Washington state to get out of liquor business; Louws leads for county executive

Published on Wed, Nov 9, 2011 by Jeremy Schwartz

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Whatcom County Council candidate Christina Maginnis, l., speaks with a Whatcom Community College student at an election night party at the Brandywine Kitchen in Bellingham on Tuesday, November 8. As of Wednesday, November 9, Maginnis was about 500 votes behind current county council member Sam Crawford. Photo by Jeremy Schwartz

here for the latest election results via the Lighthouse Blog.

Washington state voters have made their wishes clear: the state government has no business selling liquor.

This was the message voters in the 2011 elections sent by approving initiative 1183 with 59.7 percent of the vote. Those against the privatization of liquor in the state rallied 40.3 percent of the vote, according to initial results from the secretary of state’s website.

In Whatcom County elections, former Lynden mayor Jack Louws was leading current state senator Doug Ericksen by 7 percent in the county executive race. Louws pulled down 53.6 percent of the vote while Ericksen garnered 46.3 percent.

In an email sent out from the Ericksen campaign on November 9, the state senator
congratulated Louws for being selected as the next Whatcom County executive. Ericksen said he looks forward to working with Louws in Ericksen's capacity as a state senator and thanked the community members who supported him during the election.

In the race for the Whatcom County Council seat representing District 3, which includes Blaine and Birch Bay, council member Barbara Brenner appears to have kept her position with 57.3 percent of the vote to Blaine City Council member Alan Black’s 42.8 percent. Black said it has been a pleasure to run against Brenner and get to know so many people along the way.

“I’ve been humbled by the amount of community support I’ve received,” Black said.

Retiring county executive Pete Kremen was leading by 3 percent of the vote in his race against sitting county council member Tony Larson; Kremen with 51.5 percent and Larson with 48.5 percent. County council member Sam Crawford was narrowly leading in his race against Christina Maginnis. Crawford garnered 50.7 percent of the vote while Maginnis received 49.3 percent.

In an interview with radio station KGMI in Bellingham, Crawford said he has been in close county council races before and came out on top.

When county council member Ken Mann challenged Crawford in a previous election, Crawford was losing by 800 votes after the first round of results was released. Crawford went on to win that race.

In local election news, the Northwest Park and Recreation District #2 levy was failing with 54.6 percent of the vote. Levies need at least 60 percent of the vote to pass.

The levy would have cost 10 cents per $1,000 of assessed valuation, or $20 annually on a $200,000 home, and raised $350,000 over the next six years. In the 2010 general election, the same park and recreation levy failed by 0.5 percent, or just a few hundred votes.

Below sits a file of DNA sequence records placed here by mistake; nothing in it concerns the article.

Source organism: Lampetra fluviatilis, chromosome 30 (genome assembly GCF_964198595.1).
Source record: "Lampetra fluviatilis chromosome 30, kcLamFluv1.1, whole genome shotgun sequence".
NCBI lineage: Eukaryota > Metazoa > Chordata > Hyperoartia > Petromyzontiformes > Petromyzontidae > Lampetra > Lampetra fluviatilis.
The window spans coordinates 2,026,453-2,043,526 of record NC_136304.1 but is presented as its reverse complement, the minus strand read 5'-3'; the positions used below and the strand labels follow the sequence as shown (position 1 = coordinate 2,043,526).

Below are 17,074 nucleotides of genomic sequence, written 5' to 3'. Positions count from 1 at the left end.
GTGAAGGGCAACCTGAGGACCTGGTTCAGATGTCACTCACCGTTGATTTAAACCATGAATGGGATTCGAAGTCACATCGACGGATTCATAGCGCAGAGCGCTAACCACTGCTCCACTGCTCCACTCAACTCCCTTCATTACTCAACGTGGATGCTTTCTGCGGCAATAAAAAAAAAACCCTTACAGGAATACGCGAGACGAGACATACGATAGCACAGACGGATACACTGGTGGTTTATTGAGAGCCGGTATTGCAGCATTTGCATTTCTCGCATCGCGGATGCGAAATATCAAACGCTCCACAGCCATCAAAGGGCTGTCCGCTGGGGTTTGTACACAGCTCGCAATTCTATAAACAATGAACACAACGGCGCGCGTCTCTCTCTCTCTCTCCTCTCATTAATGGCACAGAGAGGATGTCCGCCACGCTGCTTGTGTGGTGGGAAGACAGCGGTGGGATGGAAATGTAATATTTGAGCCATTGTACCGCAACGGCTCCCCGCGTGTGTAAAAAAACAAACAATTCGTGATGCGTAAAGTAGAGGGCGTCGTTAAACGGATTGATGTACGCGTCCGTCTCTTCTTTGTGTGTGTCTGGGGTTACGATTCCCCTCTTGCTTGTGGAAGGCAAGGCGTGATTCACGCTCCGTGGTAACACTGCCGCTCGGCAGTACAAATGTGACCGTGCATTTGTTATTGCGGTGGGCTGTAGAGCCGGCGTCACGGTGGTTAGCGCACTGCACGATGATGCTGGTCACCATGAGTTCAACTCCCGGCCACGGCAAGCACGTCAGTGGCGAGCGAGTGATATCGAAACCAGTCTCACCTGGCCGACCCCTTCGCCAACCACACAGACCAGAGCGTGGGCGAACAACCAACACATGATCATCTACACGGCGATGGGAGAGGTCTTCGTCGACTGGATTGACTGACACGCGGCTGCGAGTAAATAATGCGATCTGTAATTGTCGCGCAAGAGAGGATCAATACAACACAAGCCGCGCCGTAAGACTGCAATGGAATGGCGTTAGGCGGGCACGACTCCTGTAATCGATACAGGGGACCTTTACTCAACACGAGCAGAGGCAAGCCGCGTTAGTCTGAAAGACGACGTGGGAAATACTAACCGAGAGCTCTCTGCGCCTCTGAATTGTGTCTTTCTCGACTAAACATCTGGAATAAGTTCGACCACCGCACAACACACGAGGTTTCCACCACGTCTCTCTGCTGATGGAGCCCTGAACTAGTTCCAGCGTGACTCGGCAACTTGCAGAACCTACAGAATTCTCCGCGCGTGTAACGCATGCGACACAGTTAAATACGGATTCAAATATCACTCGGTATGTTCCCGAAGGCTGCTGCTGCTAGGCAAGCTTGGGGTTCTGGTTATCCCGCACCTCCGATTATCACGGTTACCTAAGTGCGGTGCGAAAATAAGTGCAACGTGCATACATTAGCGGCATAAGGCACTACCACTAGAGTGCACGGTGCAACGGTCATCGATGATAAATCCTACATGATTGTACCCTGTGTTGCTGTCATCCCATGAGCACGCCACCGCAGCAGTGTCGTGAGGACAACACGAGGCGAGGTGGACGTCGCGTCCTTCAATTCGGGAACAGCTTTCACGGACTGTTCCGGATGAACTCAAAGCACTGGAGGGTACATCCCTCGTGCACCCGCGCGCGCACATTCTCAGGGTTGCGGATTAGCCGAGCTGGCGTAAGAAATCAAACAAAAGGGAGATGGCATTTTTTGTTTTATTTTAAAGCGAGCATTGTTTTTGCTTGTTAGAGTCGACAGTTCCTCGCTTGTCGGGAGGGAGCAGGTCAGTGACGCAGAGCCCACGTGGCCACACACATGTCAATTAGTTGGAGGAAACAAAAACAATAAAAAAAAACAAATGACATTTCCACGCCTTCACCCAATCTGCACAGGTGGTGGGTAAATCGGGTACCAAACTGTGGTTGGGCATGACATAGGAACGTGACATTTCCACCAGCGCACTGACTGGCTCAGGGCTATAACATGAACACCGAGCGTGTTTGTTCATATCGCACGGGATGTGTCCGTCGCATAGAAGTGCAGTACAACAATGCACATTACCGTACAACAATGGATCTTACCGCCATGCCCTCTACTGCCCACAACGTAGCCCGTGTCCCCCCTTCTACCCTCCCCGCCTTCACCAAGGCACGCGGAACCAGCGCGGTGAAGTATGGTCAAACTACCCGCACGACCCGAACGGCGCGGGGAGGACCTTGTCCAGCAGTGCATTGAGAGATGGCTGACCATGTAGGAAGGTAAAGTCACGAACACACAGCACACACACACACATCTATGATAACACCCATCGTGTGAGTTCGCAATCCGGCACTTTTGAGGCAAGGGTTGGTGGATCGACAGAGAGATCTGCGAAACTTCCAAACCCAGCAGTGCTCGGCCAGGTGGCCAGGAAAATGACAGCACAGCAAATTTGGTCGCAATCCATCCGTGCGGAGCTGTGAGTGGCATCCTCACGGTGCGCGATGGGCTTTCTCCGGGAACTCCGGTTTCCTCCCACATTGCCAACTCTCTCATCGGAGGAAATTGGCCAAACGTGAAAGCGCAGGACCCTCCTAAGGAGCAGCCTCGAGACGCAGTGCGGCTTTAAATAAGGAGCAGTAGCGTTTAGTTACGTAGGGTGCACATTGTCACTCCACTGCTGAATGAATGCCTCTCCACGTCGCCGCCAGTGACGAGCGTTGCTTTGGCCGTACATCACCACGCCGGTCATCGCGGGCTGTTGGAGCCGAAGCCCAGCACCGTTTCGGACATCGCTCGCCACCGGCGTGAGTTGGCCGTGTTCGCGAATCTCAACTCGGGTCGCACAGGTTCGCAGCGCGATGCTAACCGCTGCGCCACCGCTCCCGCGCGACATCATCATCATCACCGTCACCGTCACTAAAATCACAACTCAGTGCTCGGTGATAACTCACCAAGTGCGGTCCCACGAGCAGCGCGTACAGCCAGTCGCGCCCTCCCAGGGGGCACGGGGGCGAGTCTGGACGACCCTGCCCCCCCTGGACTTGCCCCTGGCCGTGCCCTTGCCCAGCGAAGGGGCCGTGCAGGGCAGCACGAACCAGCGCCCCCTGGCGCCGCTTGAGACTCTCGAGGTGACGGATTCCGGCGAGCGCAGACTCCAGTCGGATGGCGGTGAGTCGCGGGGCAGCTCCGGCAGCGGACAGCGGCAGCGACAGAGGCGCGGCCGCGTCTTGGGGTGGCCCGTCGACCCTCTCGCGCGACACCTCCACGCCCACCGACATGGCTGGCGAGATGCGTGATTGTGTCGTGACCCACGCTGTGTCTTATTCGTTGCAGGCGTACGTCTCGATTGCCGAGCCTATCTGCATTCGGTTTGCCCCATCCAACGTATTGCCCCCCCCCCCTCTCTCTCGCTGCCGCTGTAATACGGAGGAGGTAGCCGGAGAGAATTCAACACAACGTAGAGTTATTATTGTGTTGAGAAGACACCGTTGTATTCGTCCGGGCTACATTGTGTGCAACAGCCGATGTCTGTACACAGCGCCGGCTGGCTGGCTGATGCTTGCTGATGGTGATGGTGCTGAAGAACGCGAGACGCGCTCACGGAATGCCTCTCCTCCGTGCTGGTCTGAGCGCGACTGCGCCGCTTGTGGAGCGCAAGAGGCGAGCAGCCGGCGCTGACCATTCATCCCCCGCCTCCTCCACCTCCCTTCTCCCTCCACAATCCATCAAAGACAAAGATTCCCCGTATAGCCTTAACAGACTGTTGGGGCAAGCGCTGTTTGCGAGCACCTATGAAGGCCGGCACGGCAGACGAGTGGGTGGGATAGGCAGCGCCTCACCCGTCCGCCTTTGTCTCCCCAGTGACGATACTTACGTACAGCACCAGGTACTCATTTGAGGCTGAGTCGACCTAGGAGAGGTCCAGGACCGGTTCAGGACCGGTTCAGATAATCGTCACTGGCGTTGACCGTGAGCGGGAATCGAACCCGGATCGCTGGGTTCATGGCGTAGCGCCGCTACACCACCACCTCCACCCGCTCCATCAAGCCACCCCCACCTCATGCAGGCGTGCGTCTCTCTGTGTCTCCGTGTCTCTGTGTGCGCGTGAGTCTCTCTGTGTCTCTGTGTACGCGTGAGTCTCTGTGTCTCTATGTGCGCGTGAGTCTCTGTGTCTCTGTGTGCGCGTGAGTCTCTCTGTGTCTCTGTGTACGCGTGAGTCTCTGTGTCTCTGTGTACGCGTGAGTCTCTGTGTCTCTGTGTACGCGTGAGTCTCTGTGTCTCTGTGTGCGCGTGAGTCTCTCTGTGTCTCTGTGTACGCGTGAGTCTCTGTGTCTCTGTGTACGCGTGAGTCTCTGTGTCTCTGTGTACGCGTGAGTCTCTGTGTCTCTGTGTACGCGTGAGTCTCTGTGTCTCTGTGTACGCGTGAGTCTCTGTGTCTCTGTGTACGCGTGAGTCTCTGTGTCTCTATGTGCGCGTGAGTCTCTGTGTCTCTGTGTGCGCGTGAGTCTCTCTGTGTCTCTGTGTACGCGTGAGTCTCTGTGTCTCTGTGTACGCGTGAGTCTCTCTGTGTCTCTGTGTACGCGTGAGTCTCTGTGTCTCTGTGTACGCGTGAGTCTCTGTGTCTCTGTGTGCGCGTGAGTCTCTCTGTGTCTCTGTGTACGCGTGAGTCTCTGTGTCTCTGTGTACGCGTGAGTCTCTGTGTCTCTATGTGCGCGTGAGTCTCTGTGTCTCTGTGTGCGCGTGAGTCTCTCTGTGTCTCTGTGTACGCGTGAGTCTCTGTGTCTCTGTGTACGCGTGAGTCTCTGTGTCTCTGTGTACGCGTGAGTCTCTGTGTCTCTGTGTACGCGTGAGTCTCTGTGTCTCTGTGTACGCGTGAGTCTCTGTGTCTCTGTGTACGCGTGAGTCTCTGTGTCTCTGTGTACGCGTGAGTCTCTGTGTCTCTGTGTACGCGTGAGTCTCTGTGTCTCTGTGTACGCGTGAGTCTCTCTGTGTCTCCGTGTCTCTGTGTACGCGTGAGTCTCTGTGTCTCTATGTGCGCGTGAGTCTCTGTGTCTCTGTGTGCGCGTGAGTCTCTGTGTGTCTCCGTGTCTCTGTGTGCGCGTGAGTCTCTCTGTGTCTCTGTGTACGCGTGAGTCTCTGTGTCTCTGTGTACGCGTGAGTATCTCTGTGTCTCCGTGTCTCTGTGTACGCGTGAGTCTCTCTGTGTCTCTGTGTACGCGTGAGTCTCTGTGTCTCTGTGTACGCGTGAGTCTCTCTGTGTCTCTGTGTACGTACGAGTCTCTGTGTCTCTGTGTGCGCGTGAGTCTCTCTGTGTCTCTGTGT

Current Blaine planning commission chair Ken Oplinger will take over from city council member John Liebert in an uncontested race while Blaine resident Clark Cotner will replace Black in city council ward three, position five. City council member Dennis Olason will serve another term.

In other countywide races, Whatcom County sheriff Bill Elfo handily defeated sheriff’s deputy Steve Harris with 75.3 percent of the vote to Harris’ 24.7 percent.

Current county treasurer Steve Oliver will keep his position after defeating challenger Brian Smith by 33 percent of the vote while chief deputy county auditor Debbie Adelstein defeated J. Lynn Walker in the county auditor race, with 61.8 percent of the vote to Walker’s 38.2 percent.

Port of Bellingham commissioner Jim Jorgensen, a Blaine resident, will keep his commissioner position after defeating Michael Murphy with 71.6 percent of the vote to Murphy’s 28.4 percent.

In statewide initiative results, voters were rejecting initiative 1125 by a narrow margin; 50.9 percent voting no and 49 percent voting yes. I-1125 would have limited the ways in which the state legislature could spend tollway revenue.

Statewide voters soundly approved initiative 1163, which will reinstate background checks, training and other requirements for long-term caretakers of elderly and disabled people. About 66.8 percent of state voters approved the measure while 33.2 percent rejected it.

County voters showed strong support for a county charter amendment that will create a salary commission tasked with setting the salaries of a number of the county’s elected positions. Approximately 61 percent of county voters approved the amendment while 38.9 percent of voters rejected it.

According to the Whatcom County auditor, 38,237 county votes have been counted so far; that’s 32.6 percent of the county’s 117,124 registered voters. After all the votes are counted, retiring auditor Shirley Forslof will certify the general election results on November 29.

For a full listing of all state and countywide election and measure results, visit